To begin with, I am honored to have received a copy to preview. However, the back flap of the book promised that this was the story of a mother’s loss of Christina-Taylor Green. Since it was co-written by Jerry B. Jenkins, I thought the book would talk about the loss and the events leading up to the shooting of Gabrielle Gifford. The book even moved me to tears at some point. It began to lose me after about halfway, and then I got upset.
First of all, the book appealed to me as a Christian. I have never been a mother and can only imagine the kind of loss Roxanna Green experienced. She has my sympathy as Christina-Taylor’s shooting death shocked me as well. Green couldn’t understand how anyone, even someone insane, could shoot a little girl. Neither can I. The book details the child’s life. Christina-Taylor lived an extraordinary life, so vivacious and on fire for others and for the things that often caught her interest. I enjoyed hearing the interesting relationship between John and Roxanna Green. Many times my husband and I have wondered how a Republican and Democrat can be married and carry on dinner time conversations and still stay together. John Green traveled much and I admire Roxanna for putting family first and keeping her marriage intact. It could not have been easy.
The book in the beginning could easily interest a conservative or a liberal because it’s a memorial about a little girl. In spite of her standing politically, she won the hearts of America. I loved reading how God comforted the Green family, and how many neighbors and friends helped them to grieve. It’s always hard when someone young dies. I’ve seen it with friends. It hits people, even strangers, hard. Our own community lost a teenage girl from a brain aneurism. The grief is still evident today in the parents. Writing a book, a blog, or a journal about your grief is liberating and good therapy. This is where the problem begins.
With all due apology to the nature of the book and the still too recent events that pain the Green family, the book should have ended much sooner than it did, and instead rambled too long. I can see a lot that could still be cut from the book. Much of what she had in many of the end chapters were all ready expressed in other chapters. For instance, Chapter Fifteen is called, “Final Farewell,” and leads the reader to think it’s done. Then, you discover that there are more chapters. The entirety of Obama’s speech is printed unnecessarily inside of this book, including letters and emails from others. Even if I supported Obama, I would not want to read his whole speech. I think if she chose highlights that kept to the basis of the book, it would have been better. Then, I got mad.
Most of the last half of the book is very political. It profusely praises the Obama family and goes on and on about gun control. Sadly, the facts on gun control and the shooter were overlooked in her zeal to push her point. Some gun control was all ready in place at the time the shooter bought the gun. However, the very same people who were supposed to report the shooter didn’t and so the gun shop sold him the gun LEGALLY. Another fact, gun control only works on law abiding citizens. A criminal will not worry about the legality of getting a gun. There are states that have strict gun control and high crime. My other problem was John’s father saying this:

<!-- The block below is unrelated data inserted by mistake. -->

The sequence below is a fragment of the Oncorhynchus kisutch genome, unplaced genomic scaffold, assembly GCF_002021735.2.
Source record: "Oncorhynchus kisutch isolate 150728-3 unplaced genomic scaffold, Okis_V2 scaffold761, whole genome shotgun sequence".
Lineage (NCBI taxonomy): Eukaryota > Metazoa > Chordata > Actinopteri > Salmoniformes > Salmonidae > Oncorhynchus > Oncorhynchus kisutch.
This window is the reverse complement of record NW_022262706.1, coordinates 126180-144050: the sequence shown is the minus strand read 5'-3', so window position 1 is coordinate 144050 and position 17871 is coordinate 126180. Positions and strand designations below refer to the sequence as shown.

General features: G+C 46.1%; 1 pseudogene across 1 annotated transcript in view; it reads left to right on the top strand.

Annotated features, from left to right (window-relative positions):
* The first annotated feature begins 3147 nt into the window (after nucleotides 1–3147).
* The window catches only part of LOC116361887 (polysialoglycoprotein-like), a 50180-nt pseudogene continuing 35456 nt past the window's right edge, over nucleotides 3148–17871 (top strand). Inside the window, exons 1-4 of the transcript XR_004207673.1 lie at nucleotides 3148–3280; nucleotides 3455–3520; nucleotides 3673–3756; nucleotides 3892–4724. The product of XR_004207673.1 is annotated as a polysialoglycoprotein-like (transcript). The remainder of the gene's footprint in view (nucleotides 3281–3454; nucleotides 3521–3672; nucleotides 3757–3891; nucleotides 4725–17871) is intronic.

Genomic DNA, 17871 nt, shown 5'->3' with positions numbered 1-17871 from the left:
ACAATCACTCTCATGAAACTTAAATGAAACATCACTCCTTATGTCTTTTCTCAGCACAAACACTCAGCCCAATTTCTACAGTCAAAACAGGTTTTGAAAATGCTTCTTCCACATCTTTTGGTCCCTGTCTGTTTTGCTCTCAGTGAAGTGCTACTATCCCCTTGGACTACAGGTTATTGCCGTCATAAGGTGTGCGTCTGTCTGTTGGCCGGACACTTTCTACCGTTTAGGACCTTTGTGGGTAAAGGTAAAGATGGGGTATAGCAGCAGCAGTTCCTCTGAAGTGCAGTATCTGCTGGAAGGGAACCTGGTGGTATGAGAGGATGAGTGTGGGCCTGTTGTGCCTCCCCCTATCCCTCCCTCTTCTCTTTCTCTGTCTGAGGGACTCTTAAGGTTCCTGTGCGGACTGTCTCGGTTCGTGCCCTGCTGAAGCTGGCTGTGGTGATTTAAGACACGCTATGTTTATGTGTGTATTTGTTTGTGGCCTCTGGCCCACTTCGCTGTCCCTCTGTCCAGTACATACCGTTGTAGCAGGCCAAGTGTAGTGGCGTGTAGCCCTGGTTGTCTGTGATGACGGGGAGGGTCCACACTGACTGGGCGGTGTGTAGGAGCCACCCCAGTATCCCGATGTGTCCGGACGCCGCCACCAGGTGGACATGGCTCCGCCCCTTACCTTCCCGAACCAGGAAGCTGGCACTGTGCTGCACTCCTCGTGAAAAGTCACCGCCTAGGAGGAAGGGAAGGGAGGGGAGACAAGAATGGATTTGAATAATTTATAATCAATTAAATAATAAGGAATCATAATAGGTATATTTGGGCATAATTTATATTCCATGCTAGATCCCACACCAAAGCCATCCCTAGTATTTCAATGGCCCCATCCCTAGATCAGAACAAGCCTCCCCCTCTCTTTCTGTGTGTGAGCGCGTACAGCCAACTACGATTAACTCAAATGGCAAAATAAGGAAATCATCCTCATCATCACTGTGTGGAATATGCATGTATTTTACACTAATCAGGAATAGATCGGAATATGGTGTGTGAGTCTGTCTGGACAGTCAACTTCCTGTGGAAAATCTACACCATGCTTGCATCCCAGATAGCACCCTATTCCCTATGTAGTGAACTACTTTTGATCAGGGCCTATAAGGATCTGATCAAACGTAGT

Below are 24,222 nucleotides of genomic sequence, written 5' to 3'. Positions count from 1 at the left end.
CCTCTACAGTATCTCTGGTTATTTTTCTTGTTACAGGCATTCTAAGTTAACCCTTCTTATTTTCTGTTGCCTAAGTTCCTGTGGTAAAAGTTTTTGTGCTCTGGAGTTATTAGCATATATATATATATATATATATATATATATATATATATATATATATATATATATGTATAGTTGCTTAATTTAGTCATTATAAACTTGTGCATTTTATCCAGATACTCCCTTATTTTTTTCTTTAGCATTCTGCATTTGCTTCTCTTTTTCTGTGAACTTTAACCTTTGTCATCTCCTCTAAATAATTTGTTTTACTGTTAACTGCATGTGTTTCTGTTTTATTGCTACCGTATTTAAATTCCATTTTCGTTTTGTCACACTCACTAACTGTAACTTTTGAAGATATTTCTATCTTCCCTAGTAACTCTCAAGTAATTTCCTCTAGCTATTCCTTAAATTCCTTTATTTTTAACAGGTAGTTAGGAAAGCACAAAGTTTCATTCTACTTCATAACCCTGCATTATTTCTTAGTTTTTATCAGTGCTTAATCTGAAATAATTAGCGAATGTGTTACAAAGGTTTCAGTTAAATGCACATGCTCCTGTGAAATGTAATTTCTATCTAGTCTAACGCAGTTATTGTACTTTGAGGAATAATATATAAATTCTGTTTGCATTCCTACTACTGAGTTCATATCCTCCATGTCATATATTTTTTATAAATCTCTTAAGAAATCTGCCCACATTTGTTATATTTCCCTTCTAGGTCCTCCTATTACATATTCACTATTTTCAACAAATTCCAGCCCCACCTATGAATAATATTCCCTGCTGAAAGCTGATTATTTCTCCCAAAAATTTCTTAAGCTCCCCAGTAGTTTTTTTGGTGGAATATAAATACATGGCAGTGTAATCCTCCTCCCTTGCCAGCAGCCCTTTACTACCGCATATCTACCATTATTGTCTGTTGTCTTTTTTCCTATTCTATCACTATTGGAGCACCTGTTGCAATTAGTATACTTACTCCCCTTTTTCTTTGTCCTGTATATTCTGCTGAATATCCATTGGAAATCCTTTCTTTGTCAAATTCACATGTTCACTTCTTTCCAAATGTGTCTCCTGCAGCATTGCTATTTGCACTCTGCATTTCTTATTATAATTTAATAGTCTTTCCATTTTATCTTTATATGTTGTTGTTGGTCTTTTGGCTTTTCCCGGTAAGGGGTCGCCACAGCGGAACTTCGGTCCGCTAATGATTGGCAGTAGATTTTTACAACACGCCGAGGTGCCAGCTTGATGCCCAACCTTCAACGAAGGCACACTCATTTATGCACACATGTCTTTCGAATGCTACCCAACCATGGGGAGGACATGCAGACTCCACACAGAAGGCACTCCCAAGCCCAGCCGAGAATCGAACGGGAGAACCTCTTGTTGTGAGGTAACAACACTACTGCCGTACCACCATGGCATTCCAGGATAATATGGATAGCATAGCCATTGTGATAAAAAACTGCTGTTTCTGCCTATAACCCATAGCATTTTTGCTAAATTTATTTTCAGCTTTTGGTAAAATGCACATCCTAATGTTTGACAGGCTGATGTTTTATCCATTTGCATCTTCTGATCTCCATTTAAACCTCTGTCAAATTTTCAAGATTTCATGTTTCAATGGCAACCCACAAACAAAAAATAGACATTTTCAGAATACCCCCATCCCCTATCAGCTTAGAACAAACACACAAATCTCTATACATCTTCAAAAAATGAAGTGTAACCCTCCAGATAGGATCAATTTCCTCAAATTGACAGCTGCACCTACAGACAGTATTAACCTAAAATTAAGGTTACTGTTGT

“Even though I’m a hunter and I love to have my guns, I don’t have a Glock with a magazine with thirty-three bullets in it. It doesn’t make sense to sell those kinds of things. I guess I never thought about it until this happened, but what reason is there to have those kind of guns other than to kill people? I just don’t understand that.” – Pg. 201.
It’s a little inconvenient to carry a hunting rifle for self-defense.
If anyone would care to investigate on how gun control doesn’t work, one would only have to look at the shooter. A background check is required in the state of Arizona to purchase a handgun. You can read more on that story here.
Technically, Jared Loughner acquired the gun legally, and yet it is said he lied on the ATF form about his drug use. See this blog post here. On any other gun-related issues, you can also go here to read real-life stories collected from newspapers all over the country of times when a gun saved a life.
As a hunter and a pro-gun advocate, I insist that law enforcement and the courts enforce the gun laws that are all ready present and stop making criminals out of law-abiding gun owners who would not think of shooting a 9-year old girl. And Gabrielle Gifford was pro-gun.
Overall, the last half of the book disappointed and angered me. I didn’t realize that Green would become so political. Granted some politics were spoken of early in the book, but they were an afterthought and relevant to the point of the story. The last half of the book became strongly political and rambled on sentiment (understandably so), but the back flap of the book never indicated that this was a political book, but a memorial with insight into Christina-Taylor’s life and the grief of a mother and father. Had it stayed to that theme and ended talking about the foundation started in Christina-Taylor’s memory, it would have been a book I would have enjoyed and recommended to others.
Out of respect to Roxanna Green who has my sympathy and compassion and to Jerry B. Jenkins, whose writing I admire and whose books have always been insightful, I can’t give this book more than three stars. Following the sandwich method as taught in Word Weavers, I hope Roxanna is not discouraged, but perhaps might consider a rewrite to keep it on target. If I had a little girl like Christina-Taylor, I, too, would have especially felt the loss of someone who brought so much light to everyone (in spite of the opposite political views) and whose very actions at such a young age is an inspiration to both liberal and conservative parties.
*Book given by publisher to review.